Larry Hanley: A Union Force of Nature

Larry Hanley spoke at the Labor Notes Conference in 2012. ATU members in orange "Occupy Transit" T-shirts were all over the conference that year. Photo: Jim West/jimwestphoto.com

Larry Hanley spent 40 years in the Amalgamated Transit Union, and he died at his post on May 7 after serving almost nine years as the international president.

Larry will be remembered by a lot of people for a long time. The members will mourn, and the employers will breathe a momentary sigh of relief. He was truly a trade union force of nature, the kind of leader largely absent from today’s staggered and dazed labor movement.

Larry Hanley saw his role as hell-raiser and revitalizer—not just a custodian of the union that he came to lead, but an agitator for more aggressive trade unionism on all fronts. If you ever met him, you remember him.

Larry was visible; for countless ATU members, he was the first international president they had ever met, seen, or heard from. He always had something to say to educate and motivate the membership. He always had a sense of how the union could push forward in tough circumstances. Waiting was not an option. Giving up was impossible.

Previous ATU presidents were not like Larry. To one degree or another they preferred their roles as labor statesmen, running the union from the comfortable shadows. Larry Hanley was determined to wake the union from its slumber, both organizational and political.

He challenged many of the old business union methods that had permeated ATU for decades. He pushed adamantly for a more vigorous collective bargaining policy to deliver better results. He publicized the struggles and programs of the union like never before, to show the members that their union was out there pushing back.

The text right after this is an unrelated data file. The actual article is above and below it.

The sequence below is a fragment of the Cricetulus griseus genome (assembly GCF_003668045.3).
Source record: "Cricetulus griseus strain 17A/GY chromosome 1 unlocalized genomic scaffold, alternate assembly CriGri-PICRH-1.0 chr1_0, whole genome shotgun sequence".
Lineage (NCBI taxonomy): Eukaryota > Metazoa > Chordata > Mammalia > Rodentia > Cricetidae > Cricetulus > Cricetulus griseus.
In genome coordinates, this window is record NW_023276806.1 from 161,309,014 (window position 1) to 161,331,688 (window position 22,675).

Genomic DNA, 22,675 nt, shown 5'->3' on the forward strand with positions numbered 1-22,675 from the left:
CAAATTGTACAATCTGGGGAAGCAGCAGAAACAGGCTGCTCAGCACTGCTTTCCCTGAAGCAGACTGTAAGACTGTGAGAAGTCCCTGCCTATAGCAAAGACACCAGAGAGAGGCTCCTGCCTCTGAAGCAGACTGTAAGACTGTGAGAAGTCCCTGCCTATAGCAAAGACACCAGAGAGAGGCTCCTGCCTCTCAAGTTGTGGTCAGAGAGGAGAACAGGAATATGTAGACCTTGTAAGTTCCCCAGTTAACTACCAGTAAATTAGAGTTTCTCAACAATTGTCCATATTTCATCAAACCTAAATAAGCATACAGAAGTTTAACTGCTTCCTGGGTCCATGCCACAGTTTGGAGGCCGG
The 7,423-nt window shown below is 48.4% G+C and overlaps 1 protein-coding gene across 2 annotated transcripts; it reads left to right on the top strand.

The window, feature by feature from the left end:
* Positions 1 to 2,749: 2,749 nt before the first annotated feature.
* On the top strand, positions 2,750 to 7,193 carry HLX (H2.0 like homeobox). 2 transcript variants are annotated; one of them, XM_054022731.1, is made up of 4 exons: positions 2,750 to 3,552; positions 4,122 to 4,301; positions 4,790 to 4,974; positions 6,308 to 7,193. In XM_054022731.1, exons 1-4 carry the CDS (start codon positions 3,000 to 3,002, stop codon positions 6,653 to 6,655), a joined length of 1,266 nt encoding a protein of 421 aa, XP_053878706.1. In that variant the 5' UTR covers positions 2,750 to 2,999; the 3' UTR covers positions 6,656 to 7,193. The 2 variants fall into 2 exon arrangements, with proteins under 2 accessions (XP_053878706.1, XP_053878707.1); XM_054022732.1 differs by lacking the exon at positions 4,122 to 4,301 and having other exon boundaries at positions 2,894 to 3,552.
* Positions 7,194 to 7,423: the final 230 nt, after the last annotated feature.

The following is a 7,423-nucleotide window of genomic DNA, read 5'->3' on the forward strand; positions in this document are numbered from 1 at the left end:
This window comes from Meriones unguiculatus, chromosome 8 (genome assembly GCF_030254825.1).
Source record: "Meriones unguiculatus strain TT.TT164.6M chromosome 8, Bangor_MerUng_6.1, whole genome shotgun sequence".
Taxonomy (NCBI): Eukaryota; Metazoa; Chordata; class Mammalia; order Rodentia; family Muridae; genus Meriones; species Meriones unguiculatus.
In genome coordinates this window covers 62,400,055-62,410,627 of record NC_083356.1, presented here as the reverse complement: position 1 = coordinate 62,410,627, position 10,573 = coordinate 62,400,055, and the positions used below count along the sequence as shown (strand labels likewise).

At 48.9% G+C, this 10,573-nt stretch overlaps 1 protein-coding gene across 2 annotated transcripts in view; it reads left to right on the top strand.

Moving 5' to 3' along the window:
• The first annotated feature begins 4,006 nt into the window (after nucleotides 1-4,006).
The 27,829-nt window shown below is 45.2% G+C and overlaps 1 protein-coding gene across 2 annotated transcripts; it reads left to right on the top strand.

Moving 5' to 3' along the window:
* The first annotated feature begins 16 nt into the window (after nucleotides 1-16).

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He dramatically expanded the ATU’s programs for safety, training, and communications. He revived its organizing and mobilizing capacity. And he pushed its political action away from the stagnant dollars-for-Democrats model.

Most important of all, he involved thousands of ATU members in the work of the union and in resisting the attacks by bosses and politicians. Larry Hanley didn’t shrink from the class struggle. He drove straight into the storm, always emphasizing that the union existed only to defend and advance members’ interests.

Larry Hanley’s life mission to revitalize and energize the Amalgamated Transit Union’s corner of the labor movement has been advanced, but remains unfinished. Thousands of ATU leaders and members must now carry on that work.

Chris Townsend is the director of field mobilization for ATU. He has been an ATU member for 11 years and was a UE member for 25 years.

Read another remembrance of Larry Hanley.

See a video of Larry speaking at the 2014 Labor Notes Conference.